Hull's £42m flood defence scheme given government approval
A £42m flood defence scheme to protect 113,000 homes and businesses in Hull has been approved by the government.
It means defences will be upgraded along the waterfront between St Andrew's Quay and Victoria Dock.
The Environment Agency said it expected the work to be completed by March 2021.
More than 250 properties were flooded in December 2013 when a tidal surge overtopped the city's defences after water levels in the Humber estuary peaked to the highest ever seen.
About 7km (4.3 miles) of tidal flood defences will be improved, with most being raised.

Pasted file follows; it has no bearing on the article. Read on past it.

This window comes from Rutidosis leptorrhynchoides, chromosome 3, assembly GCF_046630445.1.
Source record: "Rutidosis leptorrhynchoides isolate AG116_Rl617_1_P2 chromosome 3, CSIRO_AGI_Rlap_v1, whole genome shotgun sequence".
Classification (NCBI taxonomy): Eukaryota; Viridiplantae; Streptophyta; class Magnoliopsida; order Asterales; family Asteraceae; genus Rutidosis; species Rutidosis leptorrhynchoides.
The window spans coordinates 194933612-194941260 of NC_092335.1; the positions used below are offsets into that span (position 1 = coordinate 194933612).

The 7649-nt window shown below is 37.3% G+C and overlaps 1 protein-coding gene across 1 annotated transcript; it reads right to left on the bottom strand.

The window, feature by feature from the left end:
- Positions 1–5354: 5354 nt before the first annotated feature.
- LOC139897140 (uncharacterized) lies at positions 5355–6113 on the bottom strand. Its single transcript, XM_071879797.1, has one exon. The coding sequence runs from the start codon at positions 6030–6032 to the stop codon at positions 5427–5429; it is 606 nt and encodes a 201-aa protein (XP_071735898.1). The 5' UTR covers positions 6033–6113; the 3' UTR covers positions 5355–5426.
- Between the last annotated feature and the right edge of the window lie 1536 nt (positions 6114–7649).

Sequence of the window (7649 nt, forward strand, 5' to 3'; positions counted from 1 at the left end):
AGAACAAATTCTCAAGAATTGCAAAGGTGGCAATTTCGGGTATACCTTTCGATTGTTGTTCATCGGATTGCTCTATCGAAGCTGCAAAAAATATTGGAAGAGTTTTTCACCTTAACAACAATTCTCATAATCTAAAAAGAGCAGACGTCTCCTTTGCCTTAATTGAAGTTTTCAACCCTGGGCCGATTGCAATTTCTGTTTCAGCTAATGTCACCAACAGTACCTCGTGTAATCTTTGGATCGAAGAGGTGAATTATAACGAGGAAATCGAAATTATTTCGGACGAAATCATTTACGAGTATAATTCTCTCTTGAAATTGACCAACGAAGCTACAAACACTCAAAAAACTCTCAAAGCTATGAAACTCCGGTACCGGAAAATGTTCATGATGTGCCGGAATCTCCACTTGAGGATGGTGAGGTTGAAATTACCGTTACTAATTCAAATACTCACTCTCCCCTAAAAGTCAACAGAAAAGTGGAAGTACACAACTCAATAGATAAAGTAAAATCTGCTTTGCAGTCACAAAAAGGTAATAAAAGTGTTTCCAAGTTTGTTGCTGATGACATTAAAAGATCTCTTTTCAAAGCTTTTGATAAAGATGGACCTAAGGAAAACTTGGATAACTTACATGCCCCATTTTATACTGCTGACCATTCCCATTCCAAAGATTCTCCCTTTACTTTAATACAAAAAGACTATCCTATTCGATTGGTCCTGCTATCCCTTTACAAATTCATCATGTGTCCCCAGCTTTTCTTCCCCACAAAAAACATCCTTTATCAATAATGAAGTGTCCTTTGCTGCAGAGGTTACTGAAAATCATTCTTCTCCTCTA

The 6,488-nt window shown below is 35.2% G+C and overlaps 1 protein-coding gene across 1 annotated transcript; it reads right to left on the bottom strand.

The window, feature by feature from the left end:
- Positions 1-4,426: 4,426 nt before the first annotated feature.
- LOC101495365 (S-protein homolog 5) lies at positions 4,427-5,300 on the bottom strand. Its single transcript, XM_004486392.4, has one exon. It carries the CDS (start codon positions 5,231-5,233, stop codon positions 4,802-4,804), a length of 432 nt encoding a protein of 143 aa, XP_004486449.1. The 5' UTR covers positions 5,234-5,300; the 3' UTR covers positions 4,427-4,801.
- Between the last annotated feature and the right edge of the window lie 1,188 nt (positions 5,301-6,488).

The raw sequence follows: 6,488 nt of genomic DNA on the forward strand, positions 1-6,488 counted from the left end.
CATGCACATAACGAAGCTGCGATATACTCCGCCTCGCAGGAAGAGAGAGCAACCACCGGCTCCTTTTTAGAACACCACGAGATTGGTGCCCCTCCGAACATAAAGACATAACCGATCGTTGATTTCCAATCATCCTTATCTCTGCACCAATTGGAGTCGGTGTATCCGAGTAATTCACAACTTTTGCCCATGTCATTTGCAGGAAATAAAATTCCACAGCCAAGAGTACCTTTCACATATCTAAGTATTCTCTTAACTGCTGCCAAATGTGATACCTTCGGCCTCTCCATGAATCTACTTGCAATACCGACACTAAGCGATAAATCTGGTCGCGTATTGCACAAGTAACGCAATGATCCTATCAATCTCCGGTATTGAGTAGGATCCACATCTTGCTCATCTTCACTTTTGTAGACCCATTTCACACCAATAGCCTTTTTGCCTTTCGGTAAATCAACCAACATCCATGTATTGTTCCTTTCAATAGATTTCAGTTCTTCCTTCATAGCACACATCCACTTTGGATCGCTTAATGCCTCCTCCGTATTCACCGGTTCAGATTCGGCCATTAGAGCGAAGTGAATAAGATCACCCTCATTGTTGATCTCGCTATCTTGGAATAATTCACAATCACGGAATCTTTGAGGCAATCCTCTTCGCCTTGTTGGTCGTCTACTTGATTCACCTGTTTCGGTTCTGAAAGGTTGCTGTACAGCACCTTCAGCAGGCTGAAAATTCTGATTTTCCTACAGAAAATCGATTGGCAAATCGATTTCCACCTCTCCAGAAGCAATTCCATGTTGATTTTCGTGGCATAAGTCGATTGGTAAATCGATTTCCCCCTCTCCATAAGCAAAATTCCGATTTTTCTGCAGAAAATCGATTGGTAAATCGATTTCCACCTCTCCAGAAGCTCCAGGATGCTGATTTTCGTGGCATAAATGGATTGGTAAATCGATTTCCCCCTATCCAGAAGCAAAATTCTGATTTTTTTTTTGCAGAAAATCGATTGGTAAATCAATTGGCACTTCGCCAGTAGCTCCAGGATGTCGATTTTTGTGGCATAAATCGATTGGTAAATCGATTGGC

Glass panels will be installed in some areas, while others will feature "recessed sections to display artistic works".
Floods Minister Thérèse Coffey said: "I am delighted that the owners of 113,000 homes and businesses in and around Hull will benefit from a fully government funded flood defence improvements which will help for many decades to come.
"This new flood defence scheme costing £42 million from taxpayers' money has been well supported by the City Council and a number of other key partners, showing what can be achieved when we work together towards a common goal."
The project was given the go ahead by the Secretary of State for the Ministry of Housing, Communities and Local Government after it was signed off by Hull City Council's planning committee on the fifth anniversary of the tidal surge.
Work on the project would start "early this year", the agency added.